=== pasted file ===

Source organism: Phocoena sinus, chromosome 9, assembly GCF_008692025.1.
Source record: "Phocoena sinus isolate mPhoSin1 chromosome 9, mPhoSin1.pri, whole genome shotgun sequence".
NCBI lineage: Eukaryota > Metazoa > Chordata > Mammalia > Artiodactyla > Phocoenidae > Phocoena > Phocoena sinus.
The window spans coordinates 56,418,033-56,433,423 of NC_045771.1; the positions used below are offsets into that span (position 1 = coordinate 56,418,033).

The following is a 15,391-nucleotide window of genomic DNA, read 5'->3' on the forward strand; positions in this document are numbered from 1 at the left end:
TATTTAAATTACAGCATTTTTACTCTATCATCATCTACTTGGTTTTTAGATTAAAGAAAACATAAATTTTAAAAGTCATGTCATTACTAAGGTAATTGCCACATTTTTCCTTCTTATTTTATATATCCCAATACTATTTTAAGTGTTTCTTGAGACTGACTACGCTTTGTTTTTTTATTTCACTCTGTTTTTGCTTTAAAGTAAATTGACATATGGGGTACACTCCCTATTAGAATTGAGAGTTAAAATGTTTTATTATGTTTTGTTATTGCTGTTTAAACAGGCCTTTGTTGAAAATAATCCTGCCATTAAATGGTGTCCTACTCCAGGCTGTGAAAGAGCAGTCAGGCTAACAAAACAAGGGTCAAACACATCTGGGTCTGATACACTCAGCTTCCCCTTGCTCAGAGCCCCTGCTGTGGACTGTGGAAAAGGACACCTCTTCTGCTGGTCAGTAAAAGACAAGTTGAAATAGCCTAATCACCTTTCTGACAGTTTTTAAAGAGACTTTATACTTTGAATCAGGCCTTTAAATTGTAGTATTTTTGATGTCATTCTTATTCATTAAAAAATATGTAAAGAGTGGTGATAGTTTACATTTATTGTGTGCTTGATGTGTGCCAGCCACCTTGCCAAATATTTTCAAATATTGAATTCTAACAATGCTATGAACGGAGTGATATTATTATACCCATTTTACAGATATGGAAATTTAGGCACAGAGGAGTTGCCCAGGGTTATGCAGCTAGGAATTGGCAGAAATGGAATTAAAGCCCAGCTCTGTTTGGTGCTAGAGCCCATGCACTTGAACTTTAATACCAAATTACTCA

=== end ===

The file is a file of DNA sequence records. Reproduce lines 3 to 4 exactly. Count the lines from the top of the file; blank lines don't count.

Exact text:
NCBI lineage: Eukaryota > Metazoa > Chordata > Mammalia > Artiodactyla > Phocoenidae > Phocoena > Phocoena sinus.
The window spans coordinates 56,418,033-56,433,423 of NC_045771.1; the positions used below are offsets into that span (position 1 = coordinate 56,418,033).